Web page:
Powerful Lessons…from a Cupcake?

I’m sure it’s happened to all teachers at some point in time.  A complicated math lesson is underway.  You are about to illuminate a class full of light bulbs as you bridge from the concrete manipulative examples to the more abstract algorithm.  Right before you put the finishing touches on the problem and you’re about to flip that switch of deeper understanding, there is the knock on the door.  All eyes shift from your wonderfully crafted Smartboard examples to the door as another knock echoes through the now restless room.  As the door slowly opens, you see two kids, whom you barely recognize only in passing: one holding an armload of cupcakes and the other wearing a birthday crown.

“Do you want a cupcake??” They eagerly call out over the noise of shuffling papers and light chatting.

Instead of shouting how you really feel about them so rudely interrupting and causing the lesson to short circuit, you politely decide to take the high road and say, “No, thanks! I’m on a diet.  But have a happy birthday anyway.”  That way you can feel better about yourself as you scramble to shoo them out the door in attempt to plug the learning back in after the interruption.   You are so busy redirecting all eyes back to the Smartboard that you don’t notice the disappointed looks of the birthday boy and his helper as they close the door and move down the hall to the next teacher.

When I started teaching, this always seemed to happen, and I always responded the same way.  It was a mere five or so years ago when I complained to a veteran colleague about the very situation to which she replied, “Just take the cupcake.”  There was no more explanation needed.  The look on her face and the pace of her words said it all.

Perhaps there was a higher road.

Ever since that complaint and 14 years into my teaching career, I’ve come to realize that this cupcake situation has actually turned on my own light bulb to how much power a cupcake can have, and to be honest, it happened mostly with unintended but pleasant results.  While I still get SLIGHTLY annoyed by inopportune distractions, I now take a cupcake, and now notice the joy it brings to the face of the birthday child.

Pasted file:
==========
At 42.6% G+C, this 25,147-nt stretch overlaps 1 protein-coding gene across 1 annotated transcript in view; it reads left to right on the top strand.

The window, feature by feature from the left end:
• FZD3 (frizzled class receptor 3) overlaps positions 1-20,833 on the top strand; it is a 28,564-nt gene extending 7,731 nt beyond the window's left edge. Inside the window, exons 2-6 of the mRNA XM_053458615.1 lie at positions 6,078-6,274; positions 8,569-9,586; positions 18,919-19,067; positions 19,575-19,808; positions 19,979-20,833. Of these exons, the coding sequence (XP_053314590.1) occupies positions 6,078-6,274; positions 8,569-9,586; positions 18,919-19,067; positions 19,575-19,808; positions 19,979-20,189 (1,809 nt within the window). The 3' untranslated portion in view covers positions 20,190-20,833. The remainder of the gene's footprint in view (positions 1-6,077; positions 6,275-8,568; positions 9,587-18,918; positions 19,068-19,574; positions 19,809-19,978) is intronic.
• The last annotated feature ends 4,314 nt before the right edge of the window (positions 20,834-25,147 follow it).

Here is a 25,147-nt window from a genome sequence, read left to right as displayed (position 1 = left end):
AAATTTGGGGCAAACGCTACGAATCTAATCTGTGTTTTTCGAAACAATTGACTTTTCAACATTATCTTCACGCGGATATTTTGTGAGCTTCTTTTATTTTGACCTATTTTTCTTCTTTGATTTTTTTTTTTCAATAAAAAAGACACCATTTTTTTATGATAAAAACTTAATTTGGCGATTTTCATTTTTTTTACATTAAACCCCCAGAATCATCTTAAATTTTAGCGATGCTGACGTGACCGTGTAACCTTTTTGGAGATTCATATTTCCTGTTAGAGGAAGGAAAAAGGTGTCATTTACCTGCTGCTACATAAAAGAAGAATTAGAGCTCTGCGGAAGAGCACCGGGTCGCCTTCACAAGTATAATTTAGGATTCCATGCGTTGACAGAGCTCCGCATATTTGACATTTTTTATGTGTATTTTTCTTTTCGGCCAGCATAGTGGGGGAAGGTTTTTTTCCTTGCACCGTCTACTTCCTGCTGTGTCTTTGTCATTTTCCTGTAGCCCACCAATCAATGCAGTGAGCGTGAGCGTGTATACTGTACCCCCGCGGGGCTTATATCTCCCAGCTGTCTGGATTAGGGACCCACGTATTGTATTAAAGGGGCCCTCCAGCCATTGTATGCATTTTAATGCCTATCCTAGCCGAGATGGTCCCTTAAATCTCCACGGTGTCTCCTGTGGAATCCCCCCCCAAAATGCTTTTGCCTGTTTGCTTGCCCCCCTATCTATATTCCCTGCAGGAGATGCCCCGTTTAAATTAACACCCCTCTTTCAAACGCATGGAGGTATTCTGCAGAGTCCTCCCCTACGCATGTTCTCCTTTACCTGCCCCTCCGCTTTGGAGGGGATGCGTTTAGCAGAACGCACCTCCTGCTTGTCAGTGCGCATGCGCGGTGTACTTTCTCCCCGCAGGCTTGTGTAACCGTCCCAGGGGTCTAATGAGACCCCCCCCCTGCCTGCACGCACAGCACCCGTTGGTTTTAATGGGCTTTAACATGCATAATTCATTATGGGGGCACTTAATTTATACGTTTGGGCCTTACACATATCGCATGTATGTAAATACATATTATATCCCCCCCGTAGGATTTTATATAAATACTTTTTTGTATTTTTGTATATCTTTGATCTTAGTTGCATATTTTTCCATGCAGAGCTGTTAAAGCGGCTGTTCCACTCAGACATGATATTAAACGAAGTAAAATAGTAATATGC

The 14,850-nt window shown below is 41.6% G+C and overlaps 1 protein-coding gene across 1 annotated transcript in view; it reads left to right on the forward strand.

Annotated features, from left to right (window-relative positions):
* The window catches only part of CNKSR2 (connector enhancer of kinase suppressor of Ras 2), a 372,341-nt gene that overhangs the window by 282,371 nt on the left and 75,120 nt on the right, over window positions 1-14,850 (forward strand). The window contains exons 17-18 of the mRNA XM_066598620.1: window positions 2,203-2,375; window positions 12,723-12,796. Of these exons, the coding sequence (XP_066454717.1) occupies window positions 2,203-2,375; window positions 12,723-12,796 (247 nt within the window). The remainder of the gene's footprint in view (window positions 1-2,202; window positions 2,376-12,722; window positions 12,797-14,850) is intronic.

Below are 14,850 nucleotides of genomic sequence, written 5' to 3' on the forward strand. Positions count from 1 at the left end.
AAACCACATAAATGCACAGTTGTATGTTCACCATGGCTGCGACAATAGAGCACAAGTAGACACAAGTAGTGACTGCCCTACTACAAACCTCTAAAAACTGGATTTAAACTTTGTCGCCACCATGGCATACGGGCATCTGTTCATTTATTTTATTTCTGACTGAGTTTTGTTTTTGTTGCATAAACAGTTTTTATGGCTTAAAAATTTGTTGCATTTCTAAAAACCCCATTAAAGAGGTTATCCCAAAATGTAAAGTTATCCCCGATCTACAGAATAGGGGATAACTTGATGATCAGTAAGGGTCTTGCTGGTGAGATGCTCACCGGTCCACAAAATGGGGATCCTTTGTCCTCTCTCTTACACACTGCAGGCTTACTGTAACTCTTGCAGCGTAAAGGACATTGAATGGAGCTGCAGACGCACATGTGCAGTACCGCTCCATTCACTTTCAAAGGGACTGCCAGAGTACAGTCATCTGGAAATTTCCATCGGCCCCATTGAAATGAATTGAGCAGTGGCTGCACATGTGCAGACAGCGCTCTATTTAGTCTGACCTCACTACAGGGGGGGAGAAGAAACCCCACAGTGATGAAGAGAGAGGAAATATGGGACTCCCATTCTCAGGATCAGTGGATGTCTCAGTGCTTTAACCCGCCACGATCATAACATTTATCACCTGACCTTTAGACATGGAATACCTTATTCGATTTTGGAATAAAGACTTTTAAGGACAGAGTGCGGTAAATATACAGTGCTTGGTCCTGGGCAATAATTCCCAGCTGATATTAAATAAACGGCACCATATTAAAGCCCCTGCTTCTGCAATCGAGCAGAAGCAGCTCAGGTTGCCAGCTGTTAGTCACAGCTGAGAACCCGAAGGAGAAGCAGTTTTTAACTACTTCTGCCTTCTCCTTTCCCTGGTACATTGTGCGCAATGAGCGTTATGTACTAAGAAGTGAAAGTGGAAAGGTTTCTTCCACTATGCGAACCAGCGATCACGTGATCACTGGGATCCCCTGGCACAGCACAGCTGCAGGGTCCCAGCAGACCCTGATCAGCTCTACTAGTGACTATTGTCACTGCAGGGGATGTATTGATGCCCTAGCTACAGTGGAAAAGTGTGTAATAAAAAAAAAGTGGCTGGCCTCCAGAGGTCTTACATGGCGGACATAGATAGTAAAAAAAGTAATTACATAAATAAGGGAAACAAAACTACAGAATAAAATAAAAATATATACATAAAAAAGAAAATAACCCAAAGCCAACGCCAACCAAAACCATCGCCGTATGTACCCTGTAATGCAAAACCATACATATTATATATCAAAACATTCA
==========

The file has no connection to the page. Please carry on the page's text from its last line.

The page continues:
But that’s not all.  I know there is a higher road….one that involves a greater lesson than math.

In days, weeks and months after I made the decision to just take a cupcake, when presented with another interruption, I made it a point to say, “I’ll take the UGLIEST cupcake you have.”  This would get me some strange looks and furrowed eyebrows most of the time.  I would just simply explain that it tastes just as good as the others.   Each subsequent birthday visitor would get an evolved response.  I would say things like, “I’m sure that cupcake is good on the inside despite its looks, just like people.” or “That cupcake sure looks lonely and I’m sure it deserves to be enjoyed as much as it’s nicer looking friends.” or “I’ll take that ugly cupcake because it’s not its fault it has flaws.  Its strength is on the inside.” More funny looks ensued but behind my back, a bunch of light bulbs were turning on without me realizing it. Unintentionally.

Nowadays, when cupcakes are passed around, I often hear similar comments from my students about which cupcakes they want.  Instead of fighting over the pretty ones, there are comments about the sad looking cupcakes and how they need love too.  While this is nice to hear, the payoff is what I hear about while discussing the following books:

“Ruby deserves to have a friend.  Her mother may be in jail but she has a good heart on the inside.”

-Ruby on the Outside

Carmen may have been poor and dressed in rags but she taught important lessons to Esperanza about caring for others.”

-Esperanza Rising

“Ally has a disability but deep down she has a lot of good going on for her.”

-Fish in a Tree

Then there is the interaction amongst my students.  While they have their moments of insensitivity, and that’s to be expected once in a while at the 5th grade level, I’ve noticed that more students are making an effort to include those who have lower self-esteem or are very introverted.   In fact, as our class has been on a mission to #spreadkindness and #inspirechange in others in our school, a recent note card was put into a student’s locker from our own class by a classmate than simply said, “You have a lot of smarts and are a good person inside.”

Could this all be a result of the power of a cupcake?  I don’t know for sure but there is one thing I’m sure I want:  Keep ‘em coming!  We have more powerful lessons to learn.